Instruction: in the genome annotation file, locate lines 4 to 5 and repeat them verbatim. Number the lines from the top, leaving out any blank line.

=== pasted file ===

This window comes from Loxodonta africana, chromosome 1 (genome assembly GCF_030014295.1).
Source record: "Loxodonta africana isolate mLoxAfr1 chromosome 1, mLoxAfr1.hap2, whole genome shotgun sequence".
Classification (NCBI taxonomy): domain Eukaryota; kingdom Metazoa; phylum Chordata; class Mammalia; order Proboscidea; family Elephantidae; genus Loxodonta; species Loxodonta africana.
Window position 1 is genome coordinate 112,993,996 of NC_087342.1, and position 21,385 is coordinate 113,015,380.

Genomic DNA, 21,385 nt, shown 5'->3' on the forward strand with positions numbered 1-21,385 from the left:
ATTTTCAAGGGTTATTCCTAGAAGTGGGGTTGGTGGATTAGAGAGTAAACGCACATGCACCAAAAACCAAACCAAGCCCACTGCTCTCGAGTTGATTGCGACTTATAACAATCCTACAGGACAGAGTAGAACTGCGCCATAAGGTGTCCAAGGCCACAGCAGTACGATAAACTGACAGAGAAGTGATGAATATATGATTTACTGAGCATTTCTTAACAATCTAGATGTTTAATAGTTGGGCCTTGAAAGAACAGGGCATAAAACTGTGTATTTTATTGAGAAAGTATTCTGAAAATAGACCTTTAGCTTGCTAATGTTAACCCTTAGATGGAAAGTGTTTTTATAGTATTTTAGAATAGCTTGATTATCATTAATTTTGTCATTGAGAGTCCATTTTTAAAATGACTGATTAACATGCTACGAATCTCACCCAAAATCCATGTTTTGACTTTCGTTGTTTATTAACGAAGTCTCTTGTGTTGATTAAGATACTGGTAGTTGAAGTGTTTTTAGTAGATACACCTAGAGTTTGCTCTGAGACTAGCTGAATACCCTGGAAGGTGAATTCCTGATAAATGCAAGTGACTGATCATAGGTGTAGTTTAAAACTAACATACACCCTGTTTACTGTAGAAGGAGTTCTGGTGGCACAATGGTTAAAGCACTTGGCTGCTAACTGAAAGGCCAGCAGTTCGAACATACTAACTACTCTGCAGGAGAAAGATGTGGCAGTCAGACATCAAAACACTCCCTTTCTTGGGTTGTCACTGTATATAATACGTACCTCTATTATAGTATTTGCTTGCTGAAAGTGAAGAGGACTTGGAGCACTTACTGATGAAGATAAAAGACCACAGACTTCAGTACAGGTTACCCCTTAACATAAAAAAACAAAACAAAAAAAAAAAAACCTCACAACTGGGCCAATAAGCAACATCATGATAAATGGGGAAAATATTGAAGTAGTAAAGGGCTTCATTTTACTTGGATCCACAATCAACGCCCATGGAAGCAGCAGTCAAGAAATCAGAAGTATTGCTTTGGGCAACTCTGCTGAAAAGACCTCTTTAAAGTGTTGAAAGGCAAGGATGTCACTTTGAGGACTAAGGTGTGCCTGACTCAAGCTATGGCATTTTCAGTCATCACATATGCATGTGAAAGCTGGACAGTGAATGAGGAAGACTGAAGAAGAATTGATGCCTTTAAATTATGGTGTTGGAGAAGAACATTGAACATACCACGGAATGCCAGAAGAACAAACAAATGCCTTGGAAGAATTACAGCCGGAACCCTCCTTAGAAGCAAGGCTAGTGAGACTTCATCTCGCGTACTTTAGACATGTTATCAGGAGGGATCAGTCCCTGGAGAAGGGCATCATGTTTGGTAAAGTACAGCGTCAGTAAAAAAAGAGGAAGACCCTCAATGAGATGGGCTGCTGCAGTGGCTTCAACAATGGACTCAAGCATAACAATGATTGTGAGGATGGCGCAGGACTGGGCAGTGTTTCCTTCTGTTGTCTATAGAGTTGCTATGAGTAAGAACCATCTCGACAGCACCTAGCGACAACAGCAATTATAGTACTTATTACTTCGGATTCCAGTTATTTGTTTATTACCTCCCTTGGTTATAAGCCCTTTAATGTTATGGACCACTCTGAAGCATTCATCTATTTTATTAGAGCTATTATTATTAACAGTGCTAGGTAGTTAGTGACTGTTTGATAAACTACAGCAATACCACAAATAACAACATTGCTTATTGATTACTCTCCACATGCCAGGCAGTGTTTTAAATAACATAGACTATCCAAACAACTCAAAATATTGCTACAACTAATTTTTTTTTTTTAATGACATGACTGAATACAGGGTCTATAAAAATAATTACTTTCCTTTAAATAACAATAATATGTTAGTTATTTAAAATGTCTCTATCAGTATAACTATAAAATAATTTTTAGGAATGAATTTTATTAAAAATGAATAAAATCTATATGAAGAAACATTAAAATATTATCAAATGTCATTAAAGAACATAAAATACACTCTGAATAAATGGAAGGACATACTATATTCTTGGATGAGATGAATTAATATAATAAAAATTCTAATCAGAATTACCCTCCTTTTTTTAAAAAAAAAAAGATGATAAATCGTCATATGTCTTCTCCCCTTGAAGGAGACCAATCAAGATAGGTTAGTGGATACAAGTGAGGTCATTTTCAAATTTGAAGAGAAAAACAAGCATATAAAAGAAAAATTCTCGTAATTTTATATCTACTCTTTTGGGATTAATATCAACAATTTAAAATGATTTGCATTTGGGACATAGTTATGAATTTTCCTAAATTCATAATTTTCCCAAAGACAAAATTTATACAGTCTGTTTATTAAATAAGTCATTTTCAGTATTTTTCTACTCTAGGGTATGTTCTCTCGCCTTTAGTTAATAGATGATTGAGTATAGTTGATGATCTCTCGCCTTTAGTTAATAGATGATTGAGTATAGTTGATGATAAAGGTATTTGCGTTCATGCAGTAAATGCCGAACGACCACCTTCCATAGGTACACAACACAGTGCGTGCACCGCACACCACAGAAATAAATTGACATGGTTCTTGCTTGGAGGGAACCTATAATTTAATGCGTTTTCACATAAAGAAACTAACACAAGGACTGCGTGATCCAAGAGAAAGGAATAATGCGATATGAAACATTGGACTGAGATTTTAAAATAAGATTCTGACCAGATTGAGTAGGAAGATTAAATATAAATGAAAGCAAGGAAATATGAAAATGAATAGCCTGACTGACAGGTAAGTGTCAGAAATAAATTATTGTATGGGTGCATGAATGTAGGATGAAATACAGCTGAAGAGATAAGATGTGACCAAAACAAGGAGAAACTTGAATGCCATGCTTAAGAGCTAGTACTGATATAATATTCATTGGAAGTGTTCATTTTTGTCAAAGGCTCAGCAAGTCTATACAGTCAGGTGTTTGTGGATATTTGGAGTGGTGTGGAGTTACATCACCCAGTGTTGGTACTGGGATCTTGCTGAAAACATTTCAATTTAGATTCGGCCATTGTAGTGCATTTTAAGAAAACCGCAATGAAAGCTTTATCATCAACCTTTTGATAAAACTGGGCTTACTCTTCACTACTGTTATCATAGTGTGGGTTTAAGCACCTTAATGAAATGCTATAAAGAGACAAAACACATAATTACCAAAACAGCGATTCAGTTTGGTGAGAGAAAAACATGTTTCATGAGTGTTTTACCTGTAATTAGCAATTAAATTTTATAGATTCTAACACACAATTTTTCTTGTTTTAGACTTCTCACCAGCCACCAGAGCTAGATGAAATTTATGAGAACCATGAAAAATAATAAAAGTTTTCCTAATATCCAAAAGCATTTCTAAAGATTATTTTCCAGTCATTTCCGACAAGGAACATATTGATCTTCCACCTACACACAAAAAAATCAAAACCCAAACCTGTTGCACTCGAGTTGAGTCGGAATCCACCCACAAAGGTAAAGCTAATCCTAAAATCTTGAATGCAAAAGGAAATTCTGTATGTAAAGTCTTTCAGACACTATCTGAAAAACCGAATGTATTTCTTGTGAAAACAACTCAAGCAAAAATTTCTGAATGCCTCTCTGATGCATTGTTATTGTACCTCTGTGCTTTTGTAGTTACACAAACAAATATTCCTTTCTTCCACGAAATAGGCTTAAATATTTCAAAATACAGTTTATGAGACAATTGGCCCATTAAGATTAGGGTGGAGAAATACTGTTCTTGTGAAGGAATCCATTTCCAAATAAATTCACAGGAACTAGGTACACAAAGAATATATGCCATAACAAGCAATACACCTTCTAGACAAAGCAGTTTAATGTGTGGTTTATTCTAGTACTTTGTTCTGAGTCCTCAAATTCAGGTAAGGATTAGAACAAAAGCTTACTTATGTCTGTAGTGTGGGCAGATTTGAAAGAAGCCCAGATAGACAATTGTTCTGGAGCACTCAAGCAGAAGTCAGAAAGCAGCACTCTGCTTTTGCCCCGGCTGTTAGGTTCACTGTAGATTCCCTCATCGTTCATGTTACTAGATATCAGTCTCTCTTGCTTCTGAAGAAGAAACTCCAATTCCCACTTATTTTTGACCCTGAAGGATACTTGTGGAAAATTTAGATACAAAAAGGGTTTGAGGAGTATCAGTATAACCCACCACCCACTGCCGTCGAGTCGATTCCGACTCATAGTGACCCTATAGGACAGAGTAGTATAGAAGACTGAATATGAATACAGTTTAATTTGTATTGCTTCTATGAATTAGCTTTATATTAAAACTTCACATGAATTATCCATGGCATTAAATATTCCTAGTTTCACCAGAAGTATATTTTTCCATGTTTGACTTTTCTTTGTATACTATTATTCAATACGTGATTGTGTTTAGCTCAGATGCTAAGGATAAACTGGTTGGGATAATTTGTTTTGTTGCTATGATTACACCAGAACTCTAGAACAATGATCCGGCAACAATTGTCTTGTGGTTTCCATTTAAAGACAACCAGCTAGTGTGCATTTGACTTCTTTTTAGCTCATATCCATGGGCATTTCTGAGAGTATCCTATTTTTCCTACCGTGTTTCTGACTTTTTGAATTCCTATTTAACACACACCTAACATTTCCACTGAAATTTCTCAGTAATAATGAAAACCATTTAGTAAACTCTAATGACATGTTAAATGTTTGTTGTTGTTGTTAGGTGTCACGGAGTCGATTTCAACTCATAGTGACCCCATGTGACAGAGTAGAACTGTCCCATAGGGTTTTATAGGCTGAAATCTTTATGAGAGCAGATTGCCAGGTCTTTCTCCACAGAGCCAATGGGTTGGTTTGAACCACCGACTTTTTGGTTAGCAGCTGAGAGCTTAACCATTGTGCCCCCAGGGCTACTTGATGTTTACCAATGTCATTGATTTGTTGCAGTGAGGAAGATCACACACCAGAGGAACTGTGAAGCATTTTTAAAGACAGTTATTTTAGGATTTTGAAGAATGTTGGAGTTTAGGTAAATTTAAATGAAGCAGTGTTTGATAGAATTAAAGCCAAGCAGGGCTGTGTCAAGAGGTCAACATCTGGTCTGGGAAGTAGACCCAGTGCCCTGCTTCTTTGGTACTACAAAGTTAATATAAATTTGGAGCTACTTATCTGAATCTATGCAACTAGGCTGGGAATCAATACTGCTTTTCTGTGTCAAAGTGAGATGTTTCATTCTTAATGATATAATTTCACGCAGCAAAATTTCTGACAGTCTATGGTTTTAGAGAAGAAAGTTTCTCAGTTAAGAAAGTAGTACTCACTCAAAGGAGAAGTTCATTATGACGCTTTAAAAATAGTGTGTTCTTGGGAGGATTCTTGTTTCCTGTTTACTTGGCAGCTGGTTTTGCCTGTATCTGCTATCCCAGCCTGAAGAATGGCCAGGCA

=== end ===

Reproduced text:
Window position 1 is genome coordinate 112,993,996 of NC_087342.1, and position 21,385 is coordinate 113,015,380.

Genomic DNA, 21,385 nt, shown 5'->3' on the forward strand with positions numbered 1-21,385 from the left: